I'm afraid I don't have time to comment on it at the moment, but in case you are interested in reading the as-released text of President Obama's September 15, 2009 speech on Wall Street, on financial regulation reform, it is here at the New York Times.
Overall, and despite the large amount of stuff sent by the administration to Congress since the release of the Treasury White Paper, I am disappointed that financial regulation reform is not really moving very far, very fast, and is subject to three enormous weakeners - the speed with which fear that gripped everyone a year ago at this time recedes into a mere memory mostly of catastrophes avoided and hence discounted, the lobbying force of the financial services industry when it deals with Congress, and the fact that long term financial services reform - while always, of political necessity, on a backseat from dealing with the recession - is actually farther down the list of the Obama administration's domestic policy issues than I would like, after health care reform, and issues related to the recession and stimulus, bailout of the auto unions, etc..
Everyone seems agreed, so far as I can tell, that not only will Fannie and Freddie not be addressed until next year, other fundamental reform issues will not be dealt with by Congress, either. And when they finally do, the sense, not so much of urgency, but instead that fundamental changes are needed, has largely evaporated. Yet the incentives remain as perverse as they were before; the question is whether there is a supply of funds and a market of sufficient opacity, short-termism, and too-big-to-fail-icity that it can do what the mortgage markets did mid-decade. Greed is rapidly replacing - has already replaced - fear in all the wrong places. Those places are principally, of course (a) Wall Street, for whom externalized risk and moral hazard are back, without fundamental changes in the regulatory or compensation rules and with an ever-firmer belief in the USG-put, and (b) Congress, making its rent-seeking calculations, meaning, how much its members will be able to benefit from making available the USG-put.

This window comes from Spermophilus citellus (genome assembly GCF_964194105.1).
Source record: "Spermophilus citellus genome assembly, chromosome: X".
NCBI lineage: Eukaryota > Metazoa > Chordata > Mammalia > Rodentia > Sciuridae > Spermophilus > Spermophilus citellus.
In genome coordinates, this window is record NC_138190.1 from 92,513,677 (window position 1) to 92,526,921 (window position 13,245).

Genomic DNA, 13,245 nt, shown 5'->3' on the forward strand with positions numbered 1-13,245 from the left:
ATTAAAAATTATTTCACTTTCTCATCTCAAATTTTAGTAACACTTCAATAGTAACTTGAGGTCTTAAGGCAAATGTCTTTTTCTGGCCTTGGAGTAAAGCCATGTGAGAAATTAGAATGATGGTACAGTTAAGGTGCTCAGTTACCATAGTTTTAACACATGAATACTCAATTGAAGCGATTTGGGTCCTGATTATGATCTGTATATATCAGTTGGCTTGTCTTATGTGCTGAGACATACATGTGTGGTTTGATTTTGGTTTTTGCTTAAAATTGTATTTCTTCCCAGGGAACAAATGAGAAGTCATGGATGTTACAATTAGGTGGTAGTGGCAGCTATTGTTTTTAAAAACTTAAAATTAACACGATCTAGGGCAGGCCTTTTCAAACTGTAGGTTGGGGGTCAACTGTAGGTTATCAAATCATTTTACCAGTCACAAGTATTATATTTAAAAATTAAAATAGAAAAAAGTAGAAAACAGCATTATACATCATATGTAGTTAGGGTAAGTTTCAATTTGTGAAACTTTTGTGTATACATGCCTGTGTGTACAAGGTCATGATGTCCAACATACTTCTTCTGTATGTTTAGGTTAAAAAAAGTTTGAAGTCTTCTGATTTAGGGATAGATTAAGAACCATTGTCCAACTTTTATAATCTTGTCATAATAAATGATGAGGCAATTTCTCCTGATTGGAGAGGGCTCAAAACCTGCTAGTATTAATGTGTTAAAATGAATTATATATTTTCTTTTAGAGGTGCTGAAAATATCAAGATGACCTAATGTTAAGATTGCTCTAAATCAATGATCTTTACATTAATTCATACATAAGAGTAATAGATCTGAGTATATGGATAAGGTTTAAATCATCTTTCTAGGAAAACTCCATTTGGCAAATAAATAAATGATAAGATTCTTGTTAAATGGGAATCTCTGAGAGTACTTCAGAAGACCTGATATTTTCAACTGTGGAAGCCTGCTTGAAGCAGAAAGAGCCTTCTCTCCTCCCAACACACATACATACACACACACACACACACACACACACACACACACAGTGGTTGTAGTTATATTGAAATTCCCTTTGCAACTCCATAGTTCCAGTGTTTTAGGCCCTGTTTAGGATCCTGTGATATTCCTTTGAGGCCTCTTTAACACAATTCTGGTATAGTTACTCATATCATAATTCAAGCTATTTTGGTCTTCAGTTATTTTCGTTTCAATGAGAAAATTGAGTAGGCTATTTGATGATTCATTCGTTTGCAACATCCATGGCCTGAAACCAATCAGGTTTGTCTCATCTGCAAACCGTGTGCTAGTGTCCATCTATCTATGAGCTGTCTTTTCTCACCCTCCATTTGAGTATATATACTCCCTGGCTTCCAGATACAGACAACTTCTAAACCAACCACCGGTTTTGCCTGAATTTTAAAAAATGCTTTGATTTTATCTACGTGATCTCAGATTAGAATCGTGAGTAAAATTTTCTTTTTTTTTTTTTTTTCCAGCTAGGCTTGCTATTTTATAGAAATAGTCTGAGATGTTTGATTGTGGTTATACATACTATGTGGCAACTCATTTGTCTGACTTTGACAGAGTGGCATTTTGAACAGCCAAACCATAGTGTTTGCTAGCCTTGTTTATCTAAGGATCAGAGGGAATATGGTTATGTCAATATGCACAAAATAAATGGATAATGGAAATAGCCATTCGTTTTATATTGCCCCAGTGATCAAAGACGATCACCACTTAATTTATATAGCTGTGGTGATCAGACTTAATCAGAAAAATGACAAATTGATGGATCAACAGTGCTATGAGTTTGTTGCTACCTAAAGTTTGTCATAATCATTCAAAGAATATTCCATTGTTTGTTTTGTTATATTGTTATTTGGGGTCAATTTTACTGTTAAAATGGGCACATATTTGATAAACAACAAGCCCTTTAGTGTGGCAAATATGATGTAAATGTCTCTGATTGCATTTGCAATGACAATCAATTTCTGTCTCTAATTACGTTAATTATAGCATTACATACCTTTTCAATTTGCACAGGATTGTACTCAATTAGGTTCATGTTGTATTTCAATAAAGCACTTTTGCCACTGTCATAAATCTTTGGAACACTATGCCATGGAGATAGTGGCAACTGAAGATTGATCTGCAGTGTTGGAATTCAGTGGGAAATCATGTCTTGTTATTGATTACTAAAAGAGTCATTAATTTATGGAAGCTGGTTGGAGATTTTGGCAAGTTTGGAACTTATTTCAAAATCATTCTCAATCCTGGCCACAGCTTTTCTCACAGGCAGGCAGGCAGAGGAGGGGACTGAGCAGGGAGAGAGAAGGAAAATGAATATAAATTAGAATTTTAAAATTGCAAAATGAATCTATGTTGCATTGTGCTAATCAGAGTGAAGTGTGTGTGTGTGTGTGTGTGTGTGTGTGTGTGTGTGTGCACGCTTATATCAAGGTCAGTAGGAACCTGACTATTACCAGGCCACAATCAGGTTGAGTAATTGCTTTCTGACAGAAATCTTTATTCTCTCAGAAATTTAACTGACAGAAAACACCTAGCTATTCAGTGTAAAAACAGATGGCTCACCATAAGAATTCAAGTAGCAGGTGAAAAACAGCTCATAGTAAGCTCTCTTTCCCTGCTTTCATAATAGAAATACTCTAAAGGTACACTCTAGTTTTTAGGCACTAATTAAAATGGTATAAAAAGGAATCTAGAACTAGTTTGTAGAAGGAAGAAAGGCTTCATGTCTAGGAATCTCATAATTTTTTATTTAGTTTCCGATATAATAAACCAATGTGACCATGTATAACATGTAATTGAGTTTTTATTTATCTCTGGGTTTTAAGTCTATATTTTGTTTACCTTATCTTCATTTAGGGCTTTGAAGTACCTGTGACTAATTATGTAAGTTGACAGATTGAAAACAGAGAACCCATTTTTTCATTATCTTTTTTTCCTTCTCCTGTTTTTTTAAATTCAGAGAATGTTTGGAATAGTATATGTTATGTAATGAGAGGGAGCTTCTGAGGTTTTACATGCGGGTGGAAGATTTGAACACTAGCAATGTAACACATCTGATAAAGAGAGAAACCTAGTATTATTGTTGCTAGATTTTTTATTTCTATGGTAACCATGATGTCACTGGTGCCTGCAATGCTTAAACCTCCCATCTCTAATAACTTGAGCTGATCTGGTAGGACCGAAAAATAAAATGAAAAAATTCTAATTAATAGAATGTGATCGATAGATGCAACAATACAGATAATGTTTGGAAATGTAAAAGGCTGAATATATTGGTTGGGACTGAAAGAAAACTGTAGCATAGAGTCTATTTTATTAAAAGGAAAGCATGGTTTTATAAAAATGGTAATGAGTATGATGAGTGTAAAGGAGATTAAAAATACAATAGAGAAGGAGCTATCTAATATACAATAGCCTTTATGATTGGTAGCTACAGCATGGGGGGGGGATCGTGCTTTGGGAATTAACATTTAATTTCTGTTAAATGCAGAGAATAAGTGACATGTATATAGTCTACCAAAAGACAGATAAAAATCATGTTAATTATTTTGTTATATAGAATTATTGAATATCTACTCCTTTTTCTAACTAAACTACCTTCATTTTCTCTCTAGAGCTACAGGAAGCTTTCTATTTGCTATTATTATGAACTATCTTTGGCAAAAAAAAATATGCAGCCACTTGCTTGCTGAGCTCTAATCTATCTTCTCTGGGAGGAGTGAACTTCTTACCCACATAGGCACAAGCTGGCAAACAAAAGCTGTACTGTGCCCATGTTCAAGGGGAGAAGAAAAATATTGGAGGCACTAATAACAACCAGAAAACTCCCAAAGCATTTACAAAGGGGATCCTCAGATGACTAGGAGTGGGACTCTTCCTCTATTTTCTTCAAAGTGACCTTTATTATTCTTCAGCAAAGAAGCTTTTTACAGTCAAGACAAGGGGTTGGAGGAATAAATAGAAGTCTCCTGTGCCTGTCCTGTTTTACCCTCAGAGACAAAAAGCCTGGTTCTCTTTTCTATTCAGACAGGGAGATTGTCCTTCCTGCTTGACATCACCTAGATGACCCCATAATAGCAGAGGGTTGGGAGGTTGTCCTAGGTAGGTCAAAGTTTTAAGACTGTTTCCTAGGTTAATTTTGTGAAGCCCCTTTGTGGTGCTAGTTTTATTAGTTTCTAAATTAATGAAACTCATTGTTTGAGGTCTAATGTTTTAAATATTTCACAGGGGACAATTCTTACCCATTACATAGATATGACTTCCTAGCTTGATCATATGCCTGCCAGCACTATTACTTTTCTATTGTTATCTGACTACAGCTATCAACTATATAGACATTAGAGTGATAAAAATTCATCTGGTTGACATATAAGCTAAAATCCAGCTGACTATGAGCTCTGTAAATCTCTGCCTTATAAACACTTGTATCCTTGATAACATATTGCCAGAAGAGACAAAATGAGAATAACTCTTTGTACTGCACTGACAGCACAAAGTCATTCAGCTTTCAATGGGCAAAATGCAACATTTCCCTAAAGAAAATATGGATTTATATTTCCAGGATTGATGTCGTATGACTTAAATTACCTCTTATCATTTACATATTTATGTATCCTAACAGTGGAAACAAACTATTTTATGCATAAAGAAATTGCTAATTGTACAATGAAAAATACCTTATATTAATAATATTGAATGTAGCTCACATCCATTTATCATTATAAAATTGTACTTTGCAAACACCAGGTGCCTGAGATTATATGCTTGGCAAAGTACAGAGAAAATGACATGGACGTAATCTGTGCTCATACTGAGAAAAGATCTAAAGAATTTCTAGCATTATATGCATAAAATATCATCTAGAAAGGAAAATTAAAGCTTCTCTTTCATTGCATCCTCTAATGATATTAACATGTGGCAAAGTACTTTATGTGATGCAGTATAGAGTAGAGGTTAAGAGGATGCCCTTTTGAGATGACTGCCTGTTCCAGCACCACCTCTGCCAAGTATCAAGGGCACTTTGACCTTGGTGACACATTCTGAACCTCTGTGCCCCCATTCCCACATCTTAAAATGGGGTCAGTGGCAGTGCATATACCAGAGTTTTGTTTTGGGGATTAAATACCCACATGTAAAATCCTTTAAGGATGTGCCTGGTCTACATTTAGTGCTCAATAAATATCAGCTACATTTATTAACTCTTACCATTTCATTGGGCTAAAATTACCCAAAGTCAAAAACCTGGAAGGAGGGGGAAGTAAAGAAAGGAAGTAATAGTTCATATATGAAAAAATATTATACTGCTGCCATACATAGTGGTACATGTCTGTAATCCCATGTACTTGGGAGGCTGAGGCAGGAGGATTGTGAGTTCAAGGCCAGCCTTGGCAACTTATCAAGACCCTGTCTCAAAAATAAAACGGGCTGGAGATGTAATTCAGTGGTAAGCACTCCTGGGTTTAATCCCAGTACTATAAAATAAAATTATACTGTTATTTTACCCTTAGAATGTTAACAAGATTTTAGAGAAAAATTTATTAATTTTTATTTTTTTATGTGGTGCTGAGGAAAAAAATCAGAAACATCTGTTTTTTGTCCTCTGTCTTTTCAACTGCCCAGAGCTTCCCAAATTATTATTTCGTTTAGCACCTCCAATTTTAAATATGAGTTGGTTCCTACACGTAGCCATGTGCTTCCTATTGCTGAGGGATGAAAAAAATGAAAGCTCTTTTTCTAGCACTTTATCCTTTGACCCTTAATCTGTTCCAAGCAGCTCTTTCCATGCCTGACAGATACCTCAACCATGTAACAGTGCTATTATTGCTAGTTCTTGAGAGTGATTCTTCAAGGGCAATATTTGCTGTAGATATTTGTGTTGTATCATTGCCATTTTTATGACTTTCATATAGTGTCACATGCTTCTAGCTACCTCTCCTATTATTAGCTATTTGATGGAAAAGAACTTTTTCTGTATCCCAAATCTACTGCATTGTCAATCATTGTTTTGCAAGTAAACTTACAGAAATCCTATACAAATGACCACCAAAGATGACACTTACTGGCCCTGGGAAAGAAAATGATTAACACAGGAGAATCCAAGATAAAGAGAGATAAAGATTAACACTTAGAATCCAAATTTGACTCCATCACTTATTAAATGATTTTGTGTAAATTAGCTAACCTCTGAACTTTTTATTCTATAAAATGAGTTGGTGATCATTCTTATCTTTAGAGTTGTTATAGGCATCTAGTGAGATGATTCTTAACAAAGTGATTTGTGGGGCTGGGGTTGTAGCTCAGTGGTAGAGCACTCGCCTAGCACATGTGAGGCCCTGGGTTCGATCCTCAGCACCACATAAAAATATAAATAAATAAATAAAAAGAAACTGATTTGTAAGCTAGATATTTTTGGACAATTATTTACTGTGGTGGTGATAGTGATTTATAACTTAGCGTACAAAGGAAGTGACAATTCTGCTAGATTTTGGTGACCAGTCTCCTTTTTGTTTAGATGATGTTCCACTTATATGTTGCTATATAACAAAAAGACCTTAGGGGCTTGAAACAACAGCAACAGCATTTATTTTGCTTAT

(Update: The NYT economix blog has a good series of short reactions to the speech. And the NYT room for debate blog (in which I sometimes participate on national security matters) has a discussion of why financial reform has stalled, as I indicate above.)